We do not currently have non-invasive methods that would allow us to study normal and abnormal brain wiring during development in humans.  Animal models allow us to understand the molecular and cellular events that take place during development.  The experiments involve artificial closure of one eye and recording form brain structures while animals are fully anesthetized. The anesthetic plane is monitored continuously by measuring the heart rate, electrocardiogram, end-tidal CO2, and core temperature.  Such monitoring parallels and even exceeds what one may see in human surgeries. The animals are euthanized at the end of the procedure with an overdose of anesthetics — the same way your pet may be euthanized by your veterinarian.

It is outrageous, ignorant or simply deceptive for Nick Palmer of the BUAV to claim on the BBC during a debate with Tom Holder on the justification for this experiments that “you wake up the animal” during the electrophysiological recording procedures. This is flat wrong. Animals are anesthetized for both the surgical procedures, and continuously during the recordings.  They never regain consciousness as they are euthanized at the end of the experiment.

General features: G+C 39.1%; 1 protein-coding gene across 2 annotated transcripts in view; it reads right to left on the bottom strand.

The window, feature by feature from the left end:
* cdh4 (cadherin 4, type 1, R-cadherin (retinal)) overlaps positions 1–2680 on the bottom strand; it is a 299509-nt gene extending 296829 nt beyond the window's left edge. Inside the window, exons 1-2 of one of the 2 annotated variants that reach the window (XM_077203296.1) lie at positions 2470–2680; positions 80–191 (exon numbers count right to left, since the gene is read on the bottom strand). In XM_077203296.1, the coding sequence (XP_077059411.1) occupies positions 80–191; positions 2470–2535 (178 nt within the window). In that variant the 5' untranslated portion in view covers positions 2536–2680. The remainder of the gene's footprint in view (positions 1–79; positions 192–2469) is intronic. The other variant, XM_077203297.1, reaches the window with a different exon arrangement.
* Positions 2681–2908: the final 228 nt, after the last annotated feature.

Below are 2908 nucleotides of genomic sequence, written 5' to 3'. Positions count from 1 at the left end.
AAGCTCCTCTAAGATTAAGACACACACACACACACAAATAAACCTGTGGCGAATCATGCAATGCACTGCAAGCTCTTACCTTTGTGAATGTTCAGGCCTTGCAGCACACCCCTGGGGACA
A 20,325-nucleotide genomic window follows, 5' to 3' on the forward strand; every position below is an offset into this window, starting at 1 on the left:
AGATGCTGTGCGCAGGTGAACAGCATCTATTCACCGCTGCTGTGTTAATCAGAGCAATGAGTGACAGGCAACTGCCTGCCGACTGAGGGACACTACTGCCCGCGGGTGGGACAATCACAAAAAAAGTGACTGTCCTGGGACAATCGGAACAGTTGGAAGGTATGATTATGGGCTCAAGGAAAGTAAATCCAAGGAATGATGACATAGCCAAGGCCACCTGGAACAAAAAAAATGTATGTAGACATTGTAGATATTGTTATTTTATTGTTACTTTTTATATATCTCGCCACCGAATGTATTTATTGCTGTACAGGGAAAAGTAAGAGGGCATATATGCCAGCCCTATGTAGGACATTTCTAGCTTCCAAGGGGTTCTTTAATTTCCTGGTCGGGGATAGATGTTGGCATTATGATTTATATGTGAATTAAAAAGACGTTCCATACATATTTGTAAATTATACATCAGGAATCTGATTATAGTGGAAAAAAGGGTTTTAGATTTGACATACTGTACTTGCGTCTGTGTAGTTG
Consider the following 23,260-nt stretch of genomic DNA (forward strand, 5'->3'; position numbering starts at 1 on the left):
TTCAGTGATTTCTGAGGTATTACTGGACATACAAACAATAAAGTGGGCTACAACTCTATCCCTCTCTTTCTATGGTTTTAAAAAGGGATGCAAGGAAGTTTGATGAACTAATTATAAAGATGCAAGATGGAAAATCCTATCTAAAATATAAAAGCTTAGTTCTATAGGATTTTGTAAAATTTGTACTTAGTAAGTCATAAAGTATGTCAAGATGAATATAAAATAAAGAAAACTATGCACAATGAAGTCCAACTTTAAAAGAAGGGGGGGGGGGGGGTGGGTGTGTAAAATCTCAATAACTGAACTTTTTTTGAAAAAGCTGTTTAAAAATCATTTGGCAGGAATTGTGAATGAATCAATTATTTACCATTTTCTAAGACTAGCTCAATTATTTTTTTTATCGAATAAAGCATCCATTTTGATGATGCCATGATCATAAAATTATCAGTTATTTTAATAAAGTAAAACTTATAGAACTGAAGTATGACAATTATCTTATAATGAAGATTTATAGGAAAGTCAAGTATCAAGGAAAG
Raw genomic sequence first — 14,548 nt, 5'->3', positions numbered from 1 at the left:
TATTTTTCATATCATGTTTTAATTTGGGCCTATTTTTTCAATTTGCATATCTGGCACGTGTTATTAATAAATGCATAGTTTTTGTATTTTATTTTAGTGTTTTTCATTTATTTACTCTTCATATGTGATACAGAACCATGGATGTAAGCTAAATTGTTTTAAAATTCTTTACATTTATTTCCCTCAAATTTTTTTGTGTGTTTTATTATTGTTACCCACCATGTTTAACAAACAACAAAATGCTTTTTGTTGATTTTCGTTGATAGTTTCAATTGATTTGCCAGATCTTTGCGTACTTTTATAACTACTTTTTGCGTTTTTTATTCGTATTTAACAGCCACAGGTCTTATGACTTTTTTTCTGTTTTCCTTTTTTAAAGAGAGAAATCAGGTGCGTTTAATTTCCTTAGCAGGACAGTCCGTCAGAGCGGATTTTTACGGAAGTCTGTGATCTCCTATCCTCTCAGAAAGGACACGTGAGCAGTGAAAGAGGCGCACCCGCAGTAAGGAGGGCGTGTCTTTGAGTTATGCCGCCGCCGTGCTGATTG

We all benefit from the medical advances of the past.  Animal research has undeniably contributed to such advances. Opting out of such research without a viable alternative would cause much human and animal suffering.  Inaction needs a moral justification, one that our opponents have yet to spell out on moral and scientific grounds.

Addendum: It’s worth remembering that the Mirror – a British tabloid that is characterised by all the usual vices associated with such publications – has a history of making false allegations against scientists. Back in the 1980’s its Sunday edition was obliged to print a Press Council ruling that an earlier report on amblyopia research performed by the neuroscientist Professor Colin Blakemore was “exaggerated, unbalanced and unfair”. It seems that the Mirror is still living up to its “gutter press” reputation.